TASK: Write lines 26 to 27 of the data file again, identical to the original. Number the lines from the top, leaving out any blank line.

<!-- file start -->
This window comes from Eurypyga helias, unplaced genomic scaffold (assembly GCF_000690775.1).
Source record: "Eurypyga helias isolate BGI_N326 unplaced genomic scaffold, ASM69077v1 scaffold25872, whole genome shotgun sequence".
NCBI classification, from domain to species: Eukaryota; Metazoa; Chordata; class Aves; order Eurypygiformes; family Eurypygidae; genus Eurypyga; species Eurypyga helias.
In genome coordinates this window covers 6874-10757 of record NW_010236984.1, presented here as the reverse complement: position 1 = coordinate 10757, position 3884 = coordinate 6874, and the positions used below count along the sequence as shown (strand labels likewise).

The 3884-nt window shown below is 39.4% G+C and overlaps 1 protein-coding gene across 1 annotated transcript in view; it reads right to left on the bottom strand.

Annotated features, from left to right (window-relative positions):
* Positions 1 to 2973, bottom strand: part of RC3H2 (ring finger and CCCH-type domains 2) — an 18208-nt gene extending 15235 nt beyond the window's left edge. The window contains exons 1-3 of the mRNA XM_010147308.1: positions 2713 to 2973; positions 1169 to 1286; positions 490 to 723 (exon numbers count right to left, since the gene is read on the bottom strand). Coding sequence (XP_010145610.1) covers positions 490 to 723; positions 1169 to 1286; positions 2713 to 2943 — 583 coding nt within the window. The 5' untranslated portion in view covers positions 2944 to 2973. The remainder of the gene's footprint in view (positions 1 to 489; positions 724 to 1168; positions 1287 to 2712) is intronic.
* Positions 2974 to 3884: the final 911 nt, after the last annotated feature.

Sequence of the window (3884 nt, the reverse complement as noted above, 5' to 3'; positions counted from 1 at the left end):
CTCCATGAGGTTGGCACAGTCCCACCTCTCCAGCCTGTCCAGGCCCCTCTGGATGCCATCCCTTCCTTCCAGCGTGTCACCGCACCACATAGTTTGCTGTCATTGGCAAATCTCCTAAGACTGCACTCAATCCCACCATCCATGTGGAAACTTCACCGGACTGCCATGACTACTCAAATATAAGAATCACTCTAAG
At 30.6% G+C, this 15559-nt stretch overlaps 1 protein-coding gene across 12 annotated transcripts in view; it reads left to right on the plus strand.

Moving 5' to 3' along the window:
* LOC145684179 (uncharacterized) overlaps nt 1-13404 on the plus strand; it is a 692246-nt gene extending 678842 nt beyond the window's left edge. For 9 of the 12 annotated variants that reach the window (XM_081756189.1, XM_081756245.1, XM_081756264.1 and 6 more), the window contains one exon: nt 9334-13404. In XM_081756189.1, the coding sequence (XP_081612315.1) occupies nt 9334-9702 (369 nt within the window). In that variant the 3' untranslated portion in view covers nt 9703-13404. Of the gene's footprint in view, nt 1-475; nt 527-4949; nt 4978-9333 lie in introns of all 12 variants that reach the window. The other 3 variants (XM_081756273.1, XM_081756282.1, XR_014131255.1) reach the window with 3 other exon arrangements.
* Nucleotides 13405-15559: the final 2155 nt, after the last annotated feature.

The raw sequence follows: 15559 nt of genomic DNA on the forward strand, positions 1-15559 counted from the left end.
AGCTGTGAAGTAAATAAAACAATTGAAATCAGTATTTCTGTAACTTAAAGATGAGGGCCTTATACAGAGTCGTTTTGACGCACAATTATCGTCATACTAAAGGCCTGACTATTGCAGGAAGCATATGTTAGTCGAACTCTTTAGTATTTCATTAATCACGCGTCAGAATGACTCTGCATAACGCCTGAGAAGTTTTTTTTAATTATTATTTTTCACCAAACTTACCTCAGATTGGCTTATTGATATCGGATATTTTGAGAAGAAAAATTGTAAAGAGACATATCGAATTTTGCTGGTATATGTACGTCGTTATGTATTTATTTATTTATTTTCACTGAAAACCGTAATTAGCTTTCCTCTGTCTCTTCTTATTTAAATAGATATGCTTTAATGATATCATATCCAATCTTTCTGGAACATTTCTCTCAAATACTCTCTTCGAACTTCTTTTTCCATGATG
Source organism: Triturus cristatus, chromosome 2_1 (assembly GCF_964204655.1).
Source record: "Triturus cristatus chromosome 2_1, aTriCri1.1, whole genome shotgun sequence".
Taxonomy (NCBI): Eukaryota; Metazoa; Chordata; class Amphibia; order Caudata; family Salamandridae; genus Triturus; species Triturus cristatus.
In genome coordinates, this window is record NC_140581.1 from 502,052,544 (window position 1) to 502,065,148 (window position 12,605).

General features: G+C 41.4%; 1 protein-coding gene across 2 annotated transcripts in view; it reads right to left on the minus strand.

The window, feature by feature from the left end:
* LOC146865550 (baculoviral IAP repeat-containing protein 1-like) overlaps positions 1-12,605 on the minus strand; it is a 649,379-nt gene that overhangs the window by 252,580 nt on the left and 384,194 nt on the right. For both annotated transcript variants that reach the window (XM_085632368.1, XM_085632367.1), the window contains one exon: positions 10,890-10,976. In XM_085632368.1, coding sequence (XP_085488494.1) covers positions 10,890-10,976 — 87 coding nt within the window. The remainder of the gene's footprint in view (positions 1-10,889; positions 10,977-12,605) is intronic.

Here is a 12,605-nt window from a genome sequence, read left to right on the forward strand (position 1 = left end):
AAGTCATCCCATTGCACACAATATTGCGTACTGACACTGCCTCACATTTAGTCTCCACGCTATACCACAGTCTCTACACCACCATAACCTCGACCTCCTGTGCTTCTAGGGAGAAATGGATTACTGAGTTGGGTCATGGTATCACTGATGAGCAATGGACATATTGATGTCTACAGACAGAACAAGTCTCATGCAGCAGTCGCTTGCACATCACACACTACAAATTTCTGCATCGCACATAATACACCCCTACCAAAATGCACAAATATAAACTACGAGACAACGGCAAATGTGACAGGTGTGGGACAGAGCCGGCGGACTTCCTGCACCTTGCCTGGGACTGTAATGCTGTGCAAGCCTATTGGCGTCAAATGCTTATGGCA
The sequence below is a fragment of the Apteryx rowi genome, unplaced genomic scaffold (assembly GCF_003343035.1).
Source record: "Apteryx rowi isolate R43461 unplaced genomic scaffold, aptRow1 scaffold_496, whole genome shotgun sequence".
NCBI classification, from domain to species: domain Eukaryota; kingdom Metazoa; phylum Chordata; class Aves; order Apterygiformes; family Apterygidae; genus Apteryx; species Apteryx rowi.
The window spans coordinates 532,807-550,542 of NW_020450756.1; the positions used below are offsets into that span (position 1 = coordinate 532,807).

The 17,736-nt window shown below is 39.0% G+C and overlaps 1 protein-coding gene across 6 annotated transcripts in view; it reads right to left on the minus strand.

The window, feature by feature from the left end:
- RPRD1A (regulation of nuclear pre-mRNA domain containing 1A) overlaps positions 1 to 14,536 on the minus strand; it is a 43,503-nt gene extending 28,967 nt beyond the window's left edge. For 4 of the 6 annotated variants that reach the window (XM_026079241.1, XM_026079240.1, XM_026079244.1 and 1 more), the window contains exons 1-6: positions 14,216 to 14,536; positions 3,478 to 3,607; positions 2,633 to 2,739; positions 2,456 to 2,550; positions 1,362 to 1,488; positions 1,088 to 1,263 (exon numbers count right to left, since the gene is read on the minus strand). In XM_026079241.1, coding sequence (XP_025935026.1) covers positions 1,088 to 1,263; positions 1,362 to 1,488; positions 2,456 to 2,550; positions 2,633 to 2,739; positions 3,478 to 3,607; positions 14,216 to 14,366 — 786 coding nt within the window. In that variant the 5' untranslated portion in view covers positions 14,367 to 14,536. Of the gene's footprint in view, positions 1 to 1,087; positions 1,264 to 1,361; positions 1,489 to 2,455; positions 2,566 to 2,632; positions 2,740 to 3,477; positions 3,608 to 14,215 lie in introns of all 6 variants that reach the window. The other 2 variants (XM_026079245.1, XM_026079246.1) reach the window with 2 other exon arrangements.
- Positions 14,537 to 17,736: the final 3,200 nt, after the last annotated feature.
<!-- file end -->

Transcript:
The sequence below is a fragment of the Apteryx rowi genome, unplaced genomic scaffold (assembly GCF_003343035.1).
Source record: "Apteryx rowi isolate R43461 unplaced genomic scaffold, aptRow1 scaffold_496, whole genome shotgun sequence".